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Is walking an instinctive behavior or a learned behavior?  

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Walking is both an instinctive and a learned behavior! In some animals, walking is instinctive. Many quadrupedal animals are up and walking around (with a little nudge from their mothers) within hours of birth. Even some facultative bipeds, like penguins, are able to walk without teaching. In humans, walking, like most of our behaviors, is learned. Babies may begin to push themselves up into a crawling position and move about on all fours without any teaching by a parent, but it requires more assistance to get started moving on just two feet. For humans, learning to walk is a gradual process of learning balance and developing muscle strength so that support may be slowly removed.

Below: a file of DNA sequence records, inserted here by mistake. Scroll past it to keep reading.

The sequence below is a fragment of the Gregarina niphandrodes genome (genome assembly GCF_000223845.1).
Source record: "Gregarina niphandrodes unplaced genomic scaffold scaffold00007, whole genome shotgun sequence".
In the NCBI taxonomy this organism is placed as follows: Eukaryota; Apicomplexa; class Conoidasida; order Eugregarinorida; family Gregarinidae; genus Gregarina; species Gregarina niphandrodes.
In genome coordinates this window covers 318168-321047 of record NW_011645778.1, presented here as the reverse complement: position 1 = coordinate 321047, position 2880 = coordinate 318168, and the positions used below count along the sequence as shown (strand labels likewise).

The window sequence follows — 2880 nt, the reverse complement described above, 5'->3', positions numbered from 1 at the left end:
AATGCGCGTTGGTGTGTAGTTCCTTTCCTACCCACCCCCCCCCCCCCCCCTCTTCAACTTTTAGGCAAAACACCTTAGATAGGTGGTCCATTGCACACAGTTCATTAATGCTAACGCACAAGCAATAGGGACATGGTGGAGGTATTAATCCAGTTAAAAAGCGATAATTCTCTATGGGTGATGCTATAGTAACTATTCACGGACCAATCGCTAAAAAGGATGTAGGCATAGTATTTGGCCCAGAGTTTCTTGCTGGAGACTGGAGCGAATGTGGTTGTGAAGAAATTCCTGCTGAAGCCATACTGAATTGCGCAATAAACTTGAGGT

Some case studies of delayed or inhibited development in humans can offer insight into the human process of learning how to walk. Though few examples are available which document children being left to "figure out" walking on their own without help--to do so would be cruel neglect--we can consider cases like that of Genie Wiley. Genie was kept in extreme isolation throughout childhood and not allowed to walk, spending most of her time in a crib or potty chair. Because Genie was physically prevented from walking, she did not know how to when she was rescued at age thirteen. Psychologists wondered if she would ever learn to communicate with verbal language, walk, or care for herself. Though Genie's language capacity was diminished because she had not been engaged in language in early childhood (the prime language-learning years), she was able to learn to walk, though apparently uncomfortably.

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